Once upon a time (the late seventeenth century), in place far, far away (England), there lived two poets: one named John Dryden, the other, Thomas Shadwell. They were both quite successful and well respected. One thing led to another, however, and they soon found themselves embroiled in some serious beef. One day, the writer by the name of John Dryden decided to up the ante.
The result was "Mac Flecknoe," John Dryden's literary takedown of Thomas Shadwell, an imaginative and hilarious satire extraordinaire. Whether it's epically ironic, or ironically epic (you'll have to read on and tell us which one you think), the poem pretty much carved out its own genre: the mock-epic, or mock-heroic.
Dryden completely skewers Shadwell, exposing him for what he was: a bad writer with bad taste, who would do anything for the cheap laugh. Though it really doesn't even seem fair to make fun of a guy who looks like this. Okay, maybe that's an unfair assessment of Shadwell. He was pretty well-known in his day, an important, albeit minor, figure in the English Restoration literary scene. But unfortunately for him, he's best remembered today for playing the hapless starring role in "Mac Flecknoe," where he gets shredded faster than a Kleenex at Edward Scissorhand's house.
How does Dryden achieve this razor-sharp, devastating effect, you might wonder? "Mac Flecknoe" is an incredibly rich, expertly crafted work of satire, layered in so much irony, sarcasm, and wit that you forget at times he's even joking. Written in Dryden's patented mock-epic style, the poem takes after its heroic, grandiose big brothers, classical and modern epics—like The Iliad and Paradise Lost—except for the minor detail that the whole thing is a massive joke.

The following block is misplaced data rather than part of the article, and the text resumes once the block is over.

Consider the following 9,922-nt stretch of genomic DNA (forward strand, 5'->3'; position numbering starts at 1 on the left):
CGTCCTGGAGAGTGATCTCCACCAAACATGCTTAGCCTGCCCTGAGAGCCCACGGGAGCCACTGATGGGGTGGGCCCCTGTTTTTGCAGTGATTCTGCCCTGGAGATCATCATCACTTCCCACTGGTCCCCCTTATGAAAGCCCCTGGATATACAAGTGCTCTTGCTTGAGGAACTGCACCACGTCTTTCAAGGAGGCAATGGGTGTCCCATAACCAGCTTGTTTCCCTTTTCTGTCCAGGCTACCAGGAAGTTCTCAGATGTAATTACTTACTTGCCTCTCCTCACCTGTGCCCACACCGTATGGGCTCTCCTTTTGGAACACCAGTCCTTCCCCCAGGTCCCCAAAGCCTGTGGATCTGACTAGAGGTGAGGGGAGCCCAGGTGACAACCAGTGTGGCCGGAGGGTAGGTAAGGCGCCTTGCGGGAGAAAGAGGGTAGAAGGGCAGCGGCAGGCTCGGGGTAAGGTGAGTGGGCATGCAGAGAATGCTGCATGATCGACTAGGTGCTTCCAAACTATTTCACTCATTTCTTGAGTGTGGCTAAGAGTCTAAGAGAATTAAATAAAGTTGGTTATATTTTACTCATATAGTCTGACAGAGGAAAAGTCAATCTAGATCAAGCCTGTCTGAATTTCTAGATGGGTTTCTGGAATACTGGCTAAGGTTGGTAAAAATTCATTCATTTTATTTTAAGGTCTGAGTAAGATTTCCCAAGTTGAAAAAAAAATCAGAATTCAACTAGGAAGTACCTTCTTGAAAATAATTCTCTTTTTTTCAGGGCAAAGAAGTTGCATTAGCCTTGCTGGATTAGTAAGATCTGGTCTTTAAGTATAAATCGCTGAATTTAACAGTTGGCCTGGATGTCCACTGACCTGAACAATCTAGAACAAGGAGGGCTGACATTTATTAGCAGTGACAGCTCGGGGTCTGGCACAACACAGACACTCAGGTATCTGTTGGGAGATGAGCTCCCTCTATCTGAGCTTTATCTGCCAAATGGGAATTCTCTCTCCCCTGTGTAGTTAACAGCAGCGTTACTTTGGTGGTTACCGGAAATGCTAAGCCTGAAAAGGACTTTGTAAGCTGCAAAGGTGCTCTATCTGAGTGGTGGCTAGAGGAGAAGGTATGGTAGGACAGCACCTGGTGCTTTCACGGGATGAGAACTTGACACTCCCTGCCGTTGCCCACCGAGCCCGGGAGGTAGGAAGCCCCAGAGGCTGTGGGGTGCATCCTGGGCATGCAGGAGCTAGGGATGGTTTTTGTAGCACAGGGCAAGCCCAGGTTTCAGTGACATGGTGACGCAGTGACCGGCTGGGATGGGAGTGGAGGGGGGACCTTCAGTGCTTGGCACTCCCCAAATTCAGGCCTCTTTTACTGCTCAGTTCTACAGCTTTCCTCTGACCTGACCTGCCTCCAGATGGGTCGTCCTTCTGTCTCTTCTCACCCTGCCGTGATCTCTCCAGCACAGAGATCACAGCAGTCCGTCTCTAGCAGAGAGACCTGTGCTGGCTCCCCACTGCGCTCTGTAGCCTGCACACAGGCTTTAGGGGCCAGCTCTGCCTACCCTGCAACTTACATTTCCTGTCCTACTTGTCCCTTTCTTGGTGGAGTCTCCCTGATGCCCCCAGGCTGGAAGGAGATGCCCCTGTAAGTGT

See, "Mac Flecknoe" is a uniquely epic piece of writing that's less Homer, and more Homer Simpson—except maybe a bit smarter. Dryden mocks his victim, Shadwell, by depicting him as the lamest epic hero of all time: the terminally dull, hopelessly witless poet-king of the "realms of Non-sense" (6). Throughout the poem, Dryden shows no mercy to his victim, finding new and clever ways to use wit and irony, while pretty much inventing his own genre in the process. Today, "Mac Flecknoe" is hilarious as ever; we can still feel that 330-year-old burn just as sharply. Now that's what we call epic.
South Park. Stephen Colbert. The Onion. Though it probably seems like we're playing the loosest pop culture word association game of all time, these things actually have something significant in common. That something is satire. Satire is a tried and true tool for making people laugh and think at the same time. It's one of the most important forms of comedy in our culture today, lending itself to excellent and effective social and political commentary. So where does "Mac Flecknoe" fit into the mix? Well, in short, John Dryden basically invented the modern satire as we know it.
When we think about the origins of modern satire, names like Jonathan Swift, Alexander Pope, and Voltaire come to mind. These later writers, however, draw directly from the tremendous wit, hysterical hyperbole, and epic irony of "Mac Flecknoe." They echo Dryden's own mock-epic, or mock-heroic style, utilizing an extravagantly inflated tone to parody their subjects. Fans of the Colbert Report will notice a similar technique.